RF: What are some of the challenges you’ve faced developing this work?

CB: My relationship to painting has been fraught with issues. Although I found painting with acrylic and encaustic painting in my college years compelling, I was never totally comfortable with it. Years later did I realized it was because my first experience painting was not based on the western tradition of creating an illusion of reality rather it was influenced by the Zen concept of focusing on spontaneity while locating the primary qualities of the object. This idea was perpetuated during the three years I spent studying sumi-é painting with the Berkeley based Japanese master Chiura Obata. Obata is known for his dramatic paintings of nature and Yosemite and the daunting illustrations of the Tanforan detention center where he and his family were held with other Japanese www.artesmagazine.comAmericans who were feared to be an American security risk during WWII.

Right: Memory Networks VII (2015), mixed media, 22 x 28″.

At Tanforan, Obata not only painted but he also created and ran an art school that attracted 600 students. Years later, weekly in his home/studio I felt humbled to be able to learn how to make iris, Koi (Japanese goldfish) and frogs from him by developing spontaneous gestures. It was an exercise in trying to set aside the rational side of my mind and trust the power of intuition. The Zen Buddhist concept is to go beyond our mind-driven egos and compose spontaneously from a deeper dimension of consciousness. Although this sounds vague, it was a natural effort that needed no illustration for me. I had spent a period of time studying improvisational dance which taught me that through movement one gesture connected to the next and lead to the interconnectivity of people and life.

RF: That seems an unlikely direction to look for inspiration as you develop a scientifically-based series like this. Were there other sources you looked to?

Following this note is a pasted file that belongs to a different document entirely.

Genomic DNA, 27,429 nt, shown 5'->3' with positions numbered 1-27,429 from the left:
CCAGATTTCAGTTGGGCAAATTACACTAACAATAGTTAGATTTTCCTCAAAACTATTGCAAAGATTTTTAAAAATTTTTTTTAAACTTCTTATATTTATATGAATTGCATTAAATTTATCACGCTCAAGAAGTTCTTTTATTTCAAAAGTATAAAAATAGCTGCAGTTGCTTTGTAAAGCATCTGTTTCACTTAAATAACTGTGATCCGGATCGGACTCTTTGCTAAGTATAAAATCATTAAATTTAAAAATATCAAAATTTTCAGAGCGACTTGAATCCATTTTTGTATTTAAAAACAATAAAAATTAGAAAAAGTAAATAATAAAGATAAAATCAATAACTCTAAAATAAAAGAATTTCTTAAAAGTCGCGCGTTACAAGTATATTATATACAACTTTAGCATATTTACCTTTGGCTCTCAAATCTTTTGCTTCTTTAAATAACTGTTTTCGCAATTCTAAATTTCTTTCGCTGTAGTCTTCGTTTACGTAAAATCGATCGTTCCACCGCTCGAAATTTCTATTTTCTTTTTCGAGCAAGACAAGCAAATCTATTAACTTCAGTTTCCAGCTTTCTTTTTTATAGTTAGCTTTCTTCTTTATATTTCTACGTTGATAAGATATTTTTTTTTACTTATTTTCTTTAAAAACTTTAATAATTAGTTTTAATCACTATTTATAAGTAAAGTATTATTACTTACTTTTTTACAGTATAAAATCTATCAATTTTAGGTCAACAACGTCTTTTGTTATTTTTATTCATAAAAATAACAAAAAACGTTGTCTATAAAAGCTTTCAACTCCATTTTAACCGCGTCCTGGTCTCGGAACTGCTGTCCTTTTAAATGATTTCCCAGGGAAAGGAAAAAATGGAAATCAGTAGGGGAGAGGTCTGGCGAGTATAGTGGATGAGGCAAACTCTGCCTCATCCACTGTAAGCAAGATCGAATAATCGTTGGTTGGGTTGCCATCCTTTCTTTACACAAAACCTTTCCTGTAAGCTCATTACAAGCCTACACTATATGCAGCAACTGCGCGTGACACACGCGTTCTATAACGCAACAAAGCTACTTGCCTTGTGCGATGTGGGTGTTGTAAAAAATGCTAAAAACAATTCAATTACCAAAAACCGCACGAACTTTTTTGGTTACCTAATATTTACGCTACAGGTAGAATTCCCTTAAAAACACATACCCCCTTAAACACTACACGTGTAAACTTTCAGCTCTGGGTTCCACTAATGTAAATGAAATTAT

CB: At that time life, art, poetry, dance and music in the San Francisco Bay Area were interconnected and heavily influenced by Zen philosophy. Discussions and readings were regularly presented by the philosopher Alan Watts on the Berkeley radio station, KPFA. Books like the Kerouac’s “Dharma Bums” and later Robert M. Pirsig’s “Zen and the Art of Motorcycle Maintenance,” caught the minds of the hippy generation, while Zen influenced art was made. Yet this influence was not new. The American Avant Garde that began in the 1940’s focused on the Zen concepts of spontaneity and humor. This was embraced by people who are now contemporary icons like the musician John Cage, the poets Jack Kerouac, Anne Waldman and Allen Ginsberg and artists like Ad Reinhardt, Isamu Noguchi, Willem and Elaine de Kooning, Robert Motherwell, Jackson Pollock and Franz Kline and later Nam June Paik, Alison Knowles and Yoko Ono.

Below: Memory Networks VI (2015), mixed media, triptych, 22 x 28″ each.

RF: So explain to me how you finally made the leap to paint and canvas?

CB: Although, I admired these artists I was not directly influenced by their art work. What lingered in my subconscious is the idea that the spontaneity of action is a pure form. This idea surprised me as it became visible for the first time in my application of paint. First, I draw the shapes of the voids then I fill them, but without the usage of a brush, rather I just pouring the paint. I then create the organic lines with an architect’s stylus. These are formed by gestures called up from my physical memory of the undulating line I used to paint iris stems established over that three year period with Obata. Now strangely, this process takes no thought at all it comes to me as if I have been making them all of my life leaving time to think. In the process of making these works I think of spontaneity of action in relationship to neuronal triggering and the interconnectedness of neuronal firing that creates an organization or a systemchina-blue-firefly-project-david-hansen larger than the individual: a network.

Right: China Blue, with her Firefly series

RF: So, how do a complex neurological phenomenon and paint finally mix?

CB: In the brain, nerve cells never work alone. In a neural circuit, the activity of one cell directly influences many others. This is called the neural network. With “Memory Networks” I am considering this concept but basing it on the Alzheimer’s disruption of cellular communication and what is lost in the brain. “Memory Networks” defines a system that connects the voids and proposes that this disruption is a network unto itself. It illuminates the possibility of individual and social networks based on loss, the usage of degeneration and disability to shape design and provides insight by finding beauty in destruction.

By Richard Friswell, Managing Editor

Explore the intersection of art and science at China Blue’s site: